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Get to Know Your Students
Non-traditional Student Stories
This video provides candid testimonials from non-traditional students about their reasons for attending post-secondary school and provides a game scenario where students answer true or false questions about non-traditional students. Students describe the benefits and challenges they face attending school while balancing their academic and personal lives. The overarching message is that it is critical to recognize non-traditional students and design courses that promote success and balance in their work and life.
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Identify Non-traditional Student Characteristics
Design Course to Accommodate Student Needs
If you are an instructional designer (ID), working with faculty to design an online course, you have early discussions about the course and the students that will take the course. This knowledge of the course and the students provides the instructor and designer with important information to assist the instructor when designing and developing courses for a diverse population with mindful learning paths to promote student success. For many years secondary education has classified student populations as traditional or non-traditional students. With these groupings came definitions for classifying. This digest article will discuss the change in the traditional and nontraditional online student population and stimulate the thought to design courses that meet the needs of this unique student body. Post-pandemic data, from recent studies (Ren, 2022), show that the non-traditional student has become the mainstream student in online higher education (Tarrant, 2023) with nontraditional students composing 74% of undergraduate enrollment (NCES 2015).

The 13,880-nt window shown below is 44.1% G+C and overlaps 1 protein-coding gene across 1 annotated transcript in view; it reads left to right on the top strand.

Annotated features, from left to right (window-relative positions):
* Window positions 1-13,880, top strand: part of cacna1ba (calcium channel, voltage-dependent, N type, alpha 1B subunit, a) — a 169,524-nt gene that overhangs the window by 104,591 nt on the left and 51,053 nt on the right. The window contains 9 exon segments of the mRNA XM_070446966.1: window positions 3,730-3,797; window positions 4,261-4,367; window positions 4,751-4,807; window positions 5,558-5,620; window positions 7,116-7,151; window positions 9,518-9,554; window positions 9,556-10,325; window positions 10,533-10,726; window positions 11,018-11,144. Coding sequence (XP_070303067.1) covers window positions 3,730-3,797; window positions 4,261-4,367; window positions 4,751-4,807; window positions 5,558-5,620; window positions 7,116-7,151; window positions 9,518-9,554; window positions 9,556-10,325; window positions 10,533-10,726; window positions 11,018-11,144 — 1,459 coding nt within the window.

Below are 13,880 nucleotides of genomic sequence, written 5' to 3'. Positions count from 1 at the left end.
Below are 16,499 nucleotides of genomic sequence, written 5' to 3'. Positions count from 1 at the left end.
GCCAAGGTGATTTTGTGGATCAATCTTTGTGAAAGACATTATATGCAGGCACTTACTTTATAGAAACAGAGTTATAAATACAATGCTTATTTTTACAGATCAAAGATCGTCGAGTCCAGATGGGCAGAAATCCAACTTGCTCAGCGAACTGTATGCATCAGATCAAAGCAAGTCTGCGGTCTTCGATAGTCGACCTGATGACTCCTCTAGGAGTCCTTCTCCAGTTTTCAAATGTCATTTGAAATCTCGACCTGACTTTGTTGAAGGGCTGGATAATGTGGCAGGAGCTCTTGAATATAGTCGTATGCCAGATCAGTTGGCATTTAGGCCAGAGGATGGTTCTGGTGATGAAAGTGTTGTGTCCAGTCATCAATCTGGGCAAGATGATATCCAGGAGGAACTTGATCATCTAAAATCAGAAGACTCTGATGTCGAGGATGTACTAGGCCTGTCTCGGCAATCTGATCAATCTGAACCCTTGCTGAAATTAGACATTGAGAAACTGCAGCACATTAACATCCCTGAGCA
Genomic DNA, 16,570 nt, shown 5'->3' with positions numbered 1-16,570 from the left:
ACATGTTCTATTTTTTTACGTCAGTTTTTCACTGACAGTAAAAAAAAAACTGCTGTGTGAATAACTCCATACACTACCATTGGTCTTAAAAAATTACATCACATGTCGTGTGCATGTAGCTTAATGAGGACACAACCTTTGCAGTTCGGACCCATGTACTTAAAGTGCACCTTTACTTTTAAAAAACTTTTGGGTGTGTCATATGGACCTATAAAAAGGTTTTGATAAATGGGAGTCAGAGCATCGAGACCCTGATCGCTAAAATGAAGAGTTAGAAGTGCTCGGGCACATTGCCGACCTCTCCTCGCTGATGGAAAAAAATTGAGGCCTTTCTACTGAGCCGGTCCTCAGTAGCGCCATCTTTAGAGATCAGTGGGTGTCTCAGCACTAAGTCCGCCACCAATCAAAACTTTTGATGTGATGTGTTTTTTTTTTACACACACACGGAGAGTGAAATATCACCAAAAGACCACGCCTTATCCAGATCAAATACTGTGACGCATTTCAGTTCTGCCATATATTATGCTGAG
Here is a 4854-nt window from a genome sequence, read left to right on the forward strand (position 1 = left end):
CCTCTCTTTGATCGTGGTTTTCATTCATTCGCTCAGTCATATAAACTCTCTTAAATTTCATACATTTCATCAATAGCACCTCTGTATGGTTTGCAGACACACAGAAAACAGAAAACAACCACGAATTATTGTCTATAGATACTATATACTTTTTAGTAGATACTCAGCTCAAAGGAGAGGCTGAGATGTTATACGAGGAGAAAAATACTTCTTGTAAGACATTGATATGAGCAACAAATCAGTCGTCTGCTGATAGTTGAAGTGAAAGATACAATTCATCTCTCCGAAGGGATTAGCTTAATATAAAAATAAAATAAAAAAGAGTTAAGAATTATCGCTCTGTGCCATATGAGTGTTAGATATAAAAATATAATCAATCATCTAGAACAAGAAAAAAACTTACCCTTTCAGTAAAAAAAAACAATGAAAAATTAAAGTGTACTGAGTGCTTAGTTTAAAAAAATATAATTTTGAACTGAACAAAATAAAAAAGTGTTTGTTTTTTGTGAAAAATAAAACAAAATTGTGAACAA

The early definition of a traditional student was basic. It was defined as a student under the age of 24 enrolled full-time in post-secondary education immediately following high school graduation (Dennis Carroll & Horn, 1996). Current data shows that non-traditional student enrollment in online higher education continues to grow (Bouchrika, 2023) and with this growth an alteration in the characteristics of the non-traditional online student. Today, a non-traditional student is identified by the presence of one or more of the following seven characteristics (NCES 2015).
NCES Non-traditional Student Characteristics
- Delayed enrollment into postsecondary education
- Attends part-time
- Works full-time while enrolled
- Has dependents other than a spouse
- Is a single parent, or
- Did not obtain a standard high school diploma
This knowledge of student characteristics can be used to make key decisions in course interactions, activities, and assessments.
Along with the characteristics mentioned above, use non-traditional learner needs along with the course design and development non-traditional student considerations to support discussions and implementation concepts with the course instructor/developer.
Online instructors have a responsibility for creating learning environments that promote success for all enrolled students (Columbia 2017). Instructors designing and developing online courses must approach this challenge with knowledge of students’ needs and offer design and development support from their institution. This support could be a Faculty Developer, Instructional Designer, Multimedia Specialist, Instructional Technologists, or online resources available at the institution.
Design for the Non-traditional Learner
Resources for Addressing the Non-traditional Learner
Recommended resources for addressing the needs of non-traditional students:
AI in Online Teaching and Learning
I am concerned! My colleagues are talking about the educational impact of Artificial Intelligence (AI) tools like ChatGPT. I see news articles pop up and am wondering how AI will influence the instructor and instructional designer roles. Some of my faculty are really freaking out! I really don’t know where to start.
Help! AI is melting my brain!
See ADDIE's response →
Bren Bedford, MNM, SFC®, Web Project Analyst, Center for Distributed Learning, University of Central Florida
Florence Williams, Ph.D., Associate Instructional Designer, Center for Distributed Learning, University of Central Florida
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